Smithsonian program teaches residents how to save water, benefit property
Published 9:51 am Monday, January 28, 2019
NILES — Saving water does not just help the planet.
For those that make an effort, it can cut costs, eliminate flooding and provide residents with a sense of doing something good for their community.
Matt Meersman, director of the St. Joseph River Basin Commission, and Kris Martin, an associate planner with the Southwest Michigan Planning Commission, shared a variety of ways residents can benefit their watershed, their property and their finances during a Flow in the St. Joseph presentation Thursday night at the Niles District Library. The program was part of the Smithsonian Water/Ways exhibit which runs through Feb. 16.
So what is a watershed and why does it matter? A watershed is all the land that flows to a body of water. In Michiana, the St. Joseph Watershed is the third largest watershed that pours into Lake Michigan. That means the efforts of Michiana residents can make a great impact on protecting and preserving the bodies of water. Meersman and Martin shared some simple ways that residents can invest in the watershed and benefit their property, too.
One of the largest threats to bodies of water is runoff from homes, roads and cities.
“It’s not coming from a single point,” Meersman said. “It’s not a single pipe. It’s coming off of our land, our houses, our roads and all kinds of different lands.”
People can capture and filter runoff from their homes by creating a rain garden. These eye-catching gardens are typically made up of native plants like purple coneflowers and yellow black-eyed Susans.
“The typical lawn, made of Kentucky Bluegrass, has a root system of just a few inches,” Martin said. “But some of these native plants can have roots up to 10 feet. It’s really great at managing storm water and native plants don’t need a lot of artificial growth or chemicals or a lot of heavy watering.”
Rain gardens also help to provide habitat for local birds and butterflies. Those looking to plant a rain garden should make sure that there are no utility lines in the way. Residents can call 811 to find out. Soil should be a composite of sand, compost and stone.
To capture more water runoff and save on water utilities, Meersman and Martin recommended using a rain barrel to catch water from roof gutters. While this water will not be drinkable, it can be used to water lawns and gardens.
Reporting invasive species, like the Japanese Knotweed, can protect infrastructure from damage. People can make a report by visiting the Midwest Invasive Species Network website. Assuring that boats, paddles and anything else that people use for recreation is clean is another way to keep invasive species from spreading.
Meersman and Martin also suggested a few things people should not do that can significantly impact water quality.
Residents should never put anything but rain in the drain. All household cleaners and other chemicals should be properly recycled. Organizations like the Southeast Berrien County Landfill offer recycling days for this purpose.
Meersman is a self-proclaimed water enthusiast. When he is not at work, Meersman is usually spending time in the water. As a marathon canoer, he has paddled many sections of the St. Joseph River in the Michiana area.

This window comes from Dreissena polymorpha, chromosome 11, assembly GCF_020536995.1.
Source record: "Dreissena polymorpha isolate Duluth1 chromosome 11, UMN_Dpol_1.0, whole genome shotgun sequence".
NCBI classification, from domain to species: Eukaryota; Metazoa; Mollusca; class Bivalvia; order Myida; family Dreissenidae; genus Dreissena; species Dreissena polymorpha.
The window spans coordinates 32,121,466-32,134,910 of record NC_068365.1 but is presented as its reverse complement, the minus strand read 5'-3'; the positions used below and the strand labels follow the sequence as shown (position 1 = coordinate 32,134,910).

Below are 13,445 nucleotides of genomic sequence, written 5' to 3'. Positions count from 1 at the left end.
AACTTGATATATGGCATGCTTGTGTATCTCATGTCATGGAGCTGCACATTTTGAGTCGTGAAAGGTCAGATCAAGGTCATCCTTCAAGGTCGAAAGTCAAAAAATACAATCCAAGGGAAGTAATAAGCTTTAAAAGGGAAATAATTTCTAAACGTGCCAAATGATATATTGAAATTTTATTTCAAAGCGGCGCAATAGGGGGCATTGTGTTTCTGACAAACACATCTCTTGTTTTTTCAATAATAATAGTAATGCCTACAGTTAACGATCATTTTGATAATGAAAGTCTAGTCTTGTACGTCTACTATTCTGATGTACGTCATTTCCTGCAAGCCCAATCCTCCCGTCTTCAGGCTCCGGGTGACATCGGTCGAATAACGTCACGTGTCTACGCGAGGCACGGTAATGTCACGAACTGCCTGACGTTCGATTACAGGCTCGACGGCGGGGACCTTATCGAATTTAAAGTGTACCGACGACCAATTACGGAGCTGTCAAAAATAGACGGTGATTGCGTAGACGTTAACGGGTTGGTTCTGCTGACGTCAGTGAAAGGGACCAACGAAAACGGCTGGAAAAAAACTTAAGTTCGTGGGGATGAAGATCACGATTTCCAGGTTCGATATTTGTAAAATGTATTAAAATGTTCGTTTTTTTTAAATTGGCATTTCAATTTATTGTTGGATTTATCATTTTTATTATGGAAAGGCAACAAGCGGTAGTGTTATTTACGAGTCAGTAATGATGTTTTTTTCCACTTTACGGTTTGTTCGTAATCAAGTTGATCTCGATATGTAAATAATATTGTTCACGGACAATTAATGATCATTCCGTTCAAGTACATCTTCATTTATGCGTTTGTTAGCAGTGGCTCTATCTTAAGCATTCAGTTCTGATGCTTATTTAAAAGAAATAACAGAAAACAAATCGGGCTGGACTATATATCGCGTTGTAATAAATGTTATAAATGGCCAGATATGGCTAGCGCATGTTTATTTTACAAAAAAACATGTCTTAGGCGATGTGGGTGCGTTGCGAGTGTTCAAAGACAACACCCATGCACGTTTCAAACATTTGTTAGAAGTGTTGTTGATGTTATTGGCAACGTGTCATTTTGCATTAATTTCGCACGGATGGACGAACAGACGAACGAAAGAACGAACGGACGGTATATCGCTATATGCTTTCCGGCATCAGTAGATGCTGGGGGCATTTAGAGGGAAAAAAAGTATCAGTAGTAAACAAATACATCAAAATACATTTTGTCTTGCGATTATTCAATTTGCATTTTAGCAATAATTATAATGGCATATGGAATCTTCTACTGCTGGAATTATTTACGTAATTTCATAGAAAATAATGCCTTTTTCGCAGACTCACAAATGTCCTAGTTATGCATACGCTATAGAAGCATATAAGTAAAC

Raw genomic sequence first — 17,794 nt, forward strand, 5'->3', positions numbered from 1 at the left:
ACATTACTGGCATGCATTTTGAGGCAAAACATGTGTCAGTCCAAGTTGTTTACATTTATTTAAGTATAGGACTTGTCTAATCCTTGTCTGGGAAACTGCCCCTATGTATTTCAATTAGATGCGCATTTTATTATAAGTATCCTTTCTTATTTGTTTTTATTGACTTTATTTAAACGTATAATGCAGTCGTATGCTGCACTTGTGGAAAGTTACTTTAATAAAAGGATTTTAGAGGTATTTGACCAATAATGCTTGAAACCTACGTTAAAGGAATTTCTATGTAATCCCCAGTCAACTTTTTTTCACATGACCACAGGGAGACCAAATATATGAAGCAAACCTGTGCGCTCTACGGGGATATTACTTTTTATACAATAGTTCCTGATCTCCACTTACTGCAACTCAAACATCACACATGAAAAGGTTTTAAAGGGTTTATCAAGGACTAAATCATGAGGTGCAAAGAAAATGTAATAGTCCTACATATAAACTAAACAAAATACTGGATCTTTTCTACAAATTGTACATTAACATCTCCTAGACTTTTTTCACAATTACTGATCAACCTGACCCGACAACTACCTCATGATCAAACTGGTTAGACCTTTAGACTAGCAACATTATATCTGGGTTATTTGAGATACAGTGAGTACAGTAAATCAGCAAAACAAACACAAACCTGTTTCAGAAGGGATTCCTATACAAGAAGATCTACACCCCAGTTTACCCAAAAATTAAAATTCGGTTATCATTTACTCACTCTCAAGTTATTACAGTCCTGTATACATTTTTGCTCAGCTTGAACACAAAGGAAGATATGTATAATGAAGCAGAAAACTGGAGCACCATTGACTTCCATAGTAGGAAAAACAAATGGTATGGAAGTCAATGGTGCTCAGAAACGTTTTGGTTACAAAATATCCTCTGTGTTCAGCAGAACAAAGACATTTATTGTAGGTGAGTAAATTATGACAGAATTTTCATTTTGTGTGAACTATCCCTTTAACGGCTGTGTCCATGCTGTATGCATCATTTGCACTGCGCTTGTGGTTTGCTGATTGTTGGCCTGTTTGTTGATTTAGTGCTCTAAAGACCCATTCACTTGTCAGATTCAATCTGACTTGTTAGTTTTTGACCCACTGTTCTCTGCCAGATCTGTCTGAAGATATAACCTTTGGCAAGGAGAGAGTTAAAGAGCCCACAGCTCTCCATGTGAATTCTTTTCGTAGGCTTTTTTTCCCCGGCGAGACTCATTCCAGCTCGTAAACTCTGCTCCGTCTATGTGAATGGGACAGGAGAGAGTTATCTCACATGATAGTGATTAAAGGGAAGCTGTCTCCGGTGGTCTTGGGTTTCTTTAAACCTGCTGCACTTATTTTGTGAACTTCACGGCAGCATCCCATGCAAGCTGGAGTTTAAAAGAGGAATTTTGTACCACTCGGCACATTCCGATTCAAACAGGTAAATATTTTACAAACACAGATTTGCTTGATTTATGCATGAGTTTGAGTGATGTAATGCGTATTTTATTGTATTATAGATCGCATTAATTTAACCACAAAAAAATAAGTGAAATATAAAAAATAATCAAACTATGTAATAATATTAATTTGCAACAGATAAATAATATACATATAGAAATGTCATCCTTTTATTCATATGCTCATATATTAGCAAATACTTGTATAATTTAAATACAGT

“You spend that kind of time on the water, you want to protect it,” Meersman said. “You want to be able to swim in it.”
He said residents are not the only ones who have fought to keep water sources clean. In the 1970s, the Clean Water Act was initiated with the goal of making all U.S. waterways, swimmable and drinkable. Locally, efforts from the St. Joseph Basin Commission, which started in the 1980s, sought to improve local waterways and initiate local discussion.
Meersman said local efforts are made apparent by the proliferation of life in the water.
In the early 1900s, Meersman said there were only five species of fish alive in the St. Joseph River. Today, there are nearly 50 varieties of fish swimming through the St. Joseph River, Meersman said. That life indicates that there has been a significant improvement to the local waterway, but there are still strides to be made in protecting the resource. Meersman said last year’s flood in Niles is a testament to that.
“We had our worst flood on record just this last February, and I think there is a connection between that keeps getting worse and while we are not where we want to be with water quality,” Meersman said. “Both of those things are connected.”
Cities like South Bend have implemented practices aimed at better capturing water, including brick sidewalks, where water can filter through the cracks. Smart Sewers are also used to direct water during storms to pipes that are not flooded – keeping mass amounts of water from flooding water treatment plants. When a treatment plant is over capacity, they have to release untreated water into waterways.
The development of the natural landscape into large swaths of agricultural area is another factor. To combat this, some farmers today use no-till methods and cover crops to reduce runoff and keep the nutrients in their soil. Without these methods, water washes away dirt, clogging agricultural ditches.
Most importantly, Meersman and Martin emphasized that the biggest change people can make to protecting local water is a change in behavior.
“It’s about slowing the flow down, soaking it in,” Meersman said. “Thinking about water as a resource, rather than a waste product. I think historically and even today, we think of water as something we need to get rid of. We want to think about it as something precious.”